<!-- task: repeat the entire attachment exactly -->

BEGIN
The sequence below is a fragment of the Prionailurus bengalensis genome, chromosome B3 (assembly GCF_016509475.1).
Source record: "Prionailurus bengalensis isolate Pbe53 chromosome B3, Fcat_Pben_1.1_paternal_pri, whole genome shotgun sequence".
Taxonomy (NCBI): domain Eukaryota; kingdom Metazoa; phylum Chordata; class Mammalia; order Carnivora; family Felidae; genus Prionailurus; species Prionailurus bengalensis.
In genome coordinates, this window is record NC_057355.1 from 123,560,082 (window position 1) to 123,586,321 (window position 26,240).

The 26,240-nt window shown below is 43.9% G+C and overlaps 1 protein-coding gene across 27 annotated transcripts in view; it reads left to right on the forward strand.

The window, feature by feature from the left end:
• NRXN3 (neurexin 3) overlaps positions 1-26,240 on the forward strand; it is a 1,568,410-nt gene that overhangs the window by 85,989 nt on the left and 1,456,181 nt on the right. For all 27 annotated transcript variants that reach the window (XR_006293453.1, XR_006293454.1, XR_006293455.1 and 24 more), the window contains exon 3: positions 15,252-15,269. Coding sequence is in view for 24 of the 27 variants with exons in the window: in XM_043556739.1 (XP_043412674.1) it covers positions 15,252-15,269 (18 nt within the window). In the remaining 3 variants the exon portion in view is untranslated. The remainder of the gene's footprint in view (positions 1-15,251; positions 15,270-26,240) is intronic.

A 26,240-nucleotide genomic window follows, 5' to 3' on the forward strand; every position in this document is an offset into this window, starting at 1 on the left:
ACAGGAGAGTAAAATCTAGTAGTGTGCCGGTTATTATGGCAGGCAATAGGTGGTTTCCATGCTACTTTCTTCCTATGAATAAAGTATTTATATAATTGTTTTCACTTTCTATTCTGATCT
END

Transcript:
The sequence below is a fragment of the Prionailurus bengalensis genome, chromosome B3 (assembly GCF_016509475.1).
Source record: "Prionailurus bengalensis isolate Pbe53 chromosome B3, Fcat_Pben_1.1_paternal_pri, whole genome shotgun sequence".
Taxonomy (NCBI): domain Eukaryota; kingdom Metazoa; phylum Chordata; class Mammalia; order Carnivora; family Felidae; genus Prionailurus; species Prionailurus bengalensis.
In genome coordinates, this window is record NC_057355.1 from 123,560,082 (window position 1) to 123,586,321 (window position 26,240).

The 26,240-nt window shown below is 43.9% G+C and overlaps 1 protein-coding gene across 27 annotated transcripts in view; it reads left to right on the forward strand.

The window, feature by feature from the left end:
• NRXN3 (neurexin 3) overlaps positions 1-26,240 on the forward strand; it is a 1,568,410-nt gene that overhangs the window by 85,989 nt on the left and 1,456,181 nt on the right. For all 27 annotated transcript variants that reach the window (XR_006293453.1, XR_006293454.1, XR_006293455.1 and 24 more), the window contains exon 3: positions 15,252-15,269. Coding sequence is in view for 24 of the 27 variants with exons in the window: in XM_043556739.1 (XP_043412674.1) it covers positions 15,252-15,269 (18 nt within the window). In the remaining 3 variants the exon portion in view is untranslated. The remainder of the gene's footprint in view (positions 1-15,251; positions 15,270-26,240) is intronic.

A 26,240-nucleotide genomic window follows, 5' to 3' on the forward strand; every position in this document is an offset into this window, starting at 1 on the left:
ACAGGAGAGTAAAATCTAGTAGTGTGCCGGTTATTATGGCAGGCAATAGGTGGTTTCCATGCTACTTTCTTCCTATGAATAAAGTATTTATATAATTGTTTTCACTTTCTATTCTGATCT